In honour of World Bee Day on Wednesday, a local community-led organization is buzzing about the idea of sprucing up the city’s bee-friendly gardens.
Alex Leonard with the London, Ont., Pollinator Pathways Project, a volunteer group that works to educate people about pollinator pathways within the city, spoke with 980 CFPL’s Jess Brady on The Afternoon Show Thursday about the group’s new projects.
“(Pollinator pathways) are two patches of local, native flower … vegetable species that pollinate species — bees, butterflies, bats and hummingbirds — (appreciate),” explained Leonard.
The group was formed three years ago to educate Londoners on resources and tools so they can create “pollinator pitstops” for pollinating species.
“Even if you live in an apartment building … that’s totally fine. People are always surprised when we tell them bees can fly up to 70 metres high, so if you live on the top floor of a 15-floor apartment building, you’re probably going to be surprised when you see some bees come up.”
Leonard said the Pollinator Pathways Project is currently collaborating with the London Environmental Network on a unique project.
“(The two groups are) working with Dundas Place to create one of the largest pollinator pathways in southwestern Ontario that goes all along Dundas (Street) — from Thames all the way to Western Fair and beyond.”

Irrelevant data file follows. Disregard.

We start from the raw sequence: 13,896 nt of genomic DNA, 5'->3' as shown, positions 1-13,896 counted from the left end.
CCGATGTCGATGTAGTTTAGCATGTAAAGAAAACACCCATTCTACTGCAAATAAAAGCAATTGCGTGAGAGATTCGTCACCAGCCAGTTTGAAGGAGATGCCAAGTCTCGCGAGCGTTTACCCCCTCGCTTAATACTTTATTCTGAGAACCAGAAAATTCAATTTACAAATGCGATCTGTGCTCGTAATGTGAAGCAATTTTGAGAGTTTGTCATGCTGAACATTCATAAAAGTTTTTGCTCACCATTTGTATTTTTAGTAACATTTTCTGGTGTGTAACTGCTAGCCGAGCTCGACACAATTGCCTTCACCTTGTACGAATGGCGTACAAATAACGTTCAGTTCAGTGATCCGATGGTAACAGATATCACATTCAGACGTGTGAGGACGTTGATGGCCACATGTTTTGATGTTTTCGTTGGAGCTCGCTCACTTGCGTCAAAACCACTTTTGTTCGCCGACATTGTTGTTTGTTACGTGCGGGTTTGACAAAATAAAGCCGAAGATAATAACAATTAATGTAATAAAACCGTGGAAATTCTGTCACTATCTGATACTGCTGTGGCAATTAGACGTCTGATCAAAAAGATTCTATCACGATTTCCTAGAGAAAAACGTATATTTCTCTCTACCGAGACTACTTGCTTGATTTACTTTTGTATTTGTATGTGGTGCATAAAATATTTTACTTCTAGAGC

The group is hoping for residents living in or near downtown to create one-metre by one-metre gardens in their backyards, balconies or even community gardens.
“That will add to that pollinator pathways, so all of them connects, and it’ll be super easy for the species to get around and they’ll have so many food resources,” said Leonard.
It’s unclear when the project will be complete.
In previous years, Pollinator Pathways Project has built pollinator gardens outside the Covent Garden Market as well as outside one of the city’s public libraries.
This summer, pollinator gardens will be built outside those two locations again.
“It’s incredible when you learn about what these bees are doing, and the power they have, and how important they are in our ecosystem as well as in our food chain,” said Leonard.
“I think that as cities like London become more (urbanized), we can lose touch with that side of nature.”